Published September 20, 2013
While most high school seniors are working hard to complete college applications, not every student is planning to head to campus next fall.
Taking a gap year after high school, common in many European countries, and the trend has become more popular with students in the U.S. as the cost of college continues to rise along with outstanding student loan debt.
“Students can use the year to refresh skills, gain experience, and learn of career opportunities that may ultimately direct their academic path,” says Rita Toliver-Roberts, vice president of Academic Advancement at Peirce College. “Students can also utilize this time to search for additional financial support, such as scholarships or grants.”
Rather than jumping into college after high school, some experts argue that taking time off allows students to explore interests, gain valuable experience and in turn, perform stronger academically when they enter college.
Research conducted by Robert Clagett, former dean of admissions at Middlebury College, shows students who take a gap year tend to outperform those who don’t. Undergraduates at Middlebury College and the University of North Carolina who had taken a gap year before enrolling in college on average had a GPA 0.1 to 0.4 higher than predicted based on high school academic credentials.
“When students take this kind of time, they don’t forget how to learn--they’re much better students,” says Holly Bull, president of the Center for Interim Programs, LLC. “I’ve had parents tell me their child would probably have dropped out after first semester or year because they were so turned off by their classes in the academic experience, but a gap year helped them get excited and gave them a focus.”
Creating a Plan with Purpose
Students should ensure they are taking a gap year for the right reasons, such as feeling underprepared for the academic rigors of college, needing more time to find the right-fit school or wanting to seek out experiential opportunities and work/career experience, according to Toliver-Roberts.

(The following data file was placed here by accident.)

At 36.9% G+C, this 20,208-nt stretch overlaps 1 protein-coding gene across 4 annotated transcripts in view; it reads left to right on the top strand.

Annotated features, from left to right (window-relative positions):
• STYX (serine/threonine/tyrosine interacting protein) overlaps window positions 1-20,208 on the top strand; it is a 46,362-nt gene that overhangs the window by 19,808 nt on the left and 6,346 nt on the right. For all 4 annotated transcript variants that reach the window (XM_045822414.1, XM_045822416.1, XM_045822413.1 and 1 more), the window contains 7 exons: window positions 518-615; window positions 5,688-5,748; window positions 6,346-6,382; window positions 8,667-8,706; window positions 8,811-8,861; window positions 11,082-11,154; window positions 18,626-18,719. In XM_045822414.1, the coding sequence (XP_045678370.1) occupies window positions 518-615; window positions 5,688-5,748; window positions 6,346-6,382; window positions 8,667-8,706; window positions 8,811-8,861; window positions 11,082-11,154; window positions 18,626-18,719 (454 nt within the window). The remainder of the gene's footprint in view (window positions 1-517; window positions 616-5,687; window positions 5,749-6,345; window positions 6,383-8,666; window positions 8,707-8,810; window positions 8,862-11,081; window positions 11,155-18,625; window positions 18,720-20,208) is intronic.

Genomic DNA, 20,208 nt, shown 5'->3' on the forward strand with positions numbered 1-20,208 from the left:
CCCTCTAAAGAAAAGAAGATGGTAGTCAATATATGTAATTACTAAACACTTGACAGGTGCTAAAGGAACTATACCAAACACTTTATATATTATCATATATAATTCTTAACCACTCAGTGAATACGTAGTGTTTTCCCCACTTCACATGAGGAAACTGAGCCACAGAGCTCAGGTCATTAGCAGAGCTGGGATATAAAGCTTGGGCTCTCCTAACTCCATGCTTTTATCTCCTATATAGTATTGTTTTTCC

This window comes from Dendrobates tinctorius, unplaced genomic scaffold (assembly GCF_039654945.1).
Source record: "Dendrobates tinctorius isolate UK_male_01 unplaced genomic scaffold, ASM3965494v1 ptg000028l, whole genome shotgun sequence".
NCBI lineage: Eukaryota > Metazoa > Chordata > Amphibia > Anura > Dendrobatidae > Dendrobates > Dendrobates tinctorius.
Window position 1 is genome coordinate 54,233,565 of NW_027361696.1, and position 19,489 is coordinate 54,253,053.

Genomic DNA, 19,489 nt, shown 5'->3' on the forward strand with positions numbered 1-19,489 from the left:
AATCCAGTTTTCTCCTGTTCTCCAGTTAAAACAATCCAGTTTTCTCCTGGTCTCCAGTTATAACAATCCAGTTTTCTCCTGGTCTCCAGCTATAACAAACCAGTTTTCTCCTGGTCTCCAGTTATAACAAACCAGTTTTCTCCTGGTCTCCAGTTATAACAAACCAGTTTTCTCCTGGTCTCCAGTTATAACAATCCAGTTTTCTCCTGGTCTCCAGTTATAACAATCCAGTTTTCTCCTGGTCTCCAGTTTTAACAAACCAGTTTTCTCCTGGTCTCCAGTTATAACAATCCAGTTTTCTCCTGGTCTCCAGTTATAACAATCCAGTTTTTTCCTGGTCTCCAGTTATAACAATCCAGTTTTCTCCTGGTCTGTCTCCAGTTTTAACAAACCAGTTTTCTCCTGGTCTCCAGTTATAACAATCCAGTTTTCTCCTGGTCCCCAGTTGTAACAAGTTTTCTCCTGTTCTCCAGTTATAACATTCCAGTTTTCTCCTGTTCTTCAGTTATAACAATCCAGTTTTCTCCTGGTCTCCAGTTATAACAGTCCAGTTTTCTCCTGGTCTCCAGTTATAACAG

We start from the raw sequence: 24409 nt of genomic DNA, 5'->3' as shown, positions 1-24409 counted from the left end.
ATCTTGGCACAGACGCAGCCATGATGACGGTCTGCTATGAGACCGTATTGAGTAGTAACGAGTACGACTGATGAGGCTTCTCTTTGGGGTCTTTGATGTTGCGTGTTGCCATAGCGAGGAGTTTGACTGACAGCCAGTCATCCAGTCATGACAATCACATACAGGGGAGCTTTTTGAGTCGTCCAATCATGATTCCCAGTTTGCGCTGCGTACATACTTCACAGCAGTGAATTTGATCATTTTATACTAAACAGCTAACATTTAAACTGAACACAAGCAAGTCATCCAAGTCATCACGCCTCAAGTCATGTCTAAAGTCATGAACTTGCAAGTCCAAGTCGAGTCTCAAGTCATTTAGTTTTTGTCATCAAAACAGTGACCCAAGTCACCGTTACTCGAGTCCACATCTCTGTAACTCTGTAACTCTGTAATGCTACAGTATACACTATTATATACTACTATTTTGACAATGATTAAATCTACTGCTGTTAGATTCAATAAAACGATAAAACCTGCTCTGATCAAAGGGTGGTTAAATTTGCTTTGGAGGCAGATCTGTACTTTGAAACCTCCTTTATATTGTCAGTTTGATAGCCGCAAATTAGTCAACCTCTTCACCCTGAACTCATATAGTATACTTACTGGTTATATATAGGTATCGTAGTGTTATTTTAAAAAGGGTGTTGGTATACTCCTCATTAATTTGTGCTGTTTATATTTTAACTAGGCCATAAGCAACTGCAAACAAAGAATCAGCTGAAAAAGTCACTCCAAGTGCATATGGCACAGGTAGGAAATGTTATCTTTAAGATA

“One of the bad reasons to take a gap year can be to just take a break--in our competitive society, taking a break, for the sake of simply ‘resting’ should not be an option,” she says.
Bull also warns students against taking time off only for the sake of reapplying to schools in the hopes of being admitted to a “better” college.
“It’s not a guarantee and it really defeats some of the core value of the gap year which is… really allowing somebody to say, who am I? What am I interested in? Let me go and follow up on these things and see where that goes and lead from that,” she says.
It’s vital for students to create a plan and identify specific goals for their gap year to avoid wasting time and money, says Robin Pendoley, founder and CEO of Thinking Beyond Borders.
“A gap year should be well structured to fill that specific need of finding that sense of direction and purpose for college,” he says. “It’s an important investment for them to be making of time, money and energy so that when they go on to college, they’re going to be well-prepared to do that and to dive in passionately and effectively for those four years.”
Finding the Right Gap Year Options
Depending on their goals and financial abilities, students have a plethora of options available to fill their gap year, from organized gap year programs, volunteer and service opportunities, internships, part-time jobs and specialized certifications.
“You have a whole pile of programs where there’s more structured support and they’re hooked in with peers and they’re doing service work, adventure travel sightseeing, language immersion,” says Bull.
Exploring different fields of interest can help students decide what major to pursue in college and gain valuable skills at the same time to later quantify to a future employer, says Liz Kuenstner, a former gap year student through Thinking Beyond Borders and a graduate of Columbia University.
“It can give you concrete experience towards what you think that you’re looking for but it also might reveal that what you think you’re really interested in, you don’t actually want to do for the next four years of your life,” she says. “If you’re doing something pre-professional, it’s really valuable just to get inside the office and see what day to day life is like and how people adjust.”
Gaining gap year work experience not only helps students become more acquainted with the ins and outs of a professional atmosphere, Pendoley explains it can also lead to additional resume-building opportunities.
“After having four different internships over two semesters, going to college and applying for internships, fellowships, jobs during their college experience, [students are] being offered almost everything they apply for specifically because they have four different experiences and employers really value that,” he says.
Because students can customize gap year plans to fit their financial, social and professional needs, finding a sense of direction for college rather than floundering from major to major is an invaluable investment, says Kuenstner.
“Having very small group cohesion in travelling with 15 other students for a year provided me something that Columbia certainly never did—it was a more intimate, personalized experience,” she says. “I wouldn’t say that I came out at the end knowing exactly what I wanted to do, but it gave me the tools to think about how I wanted to do college.”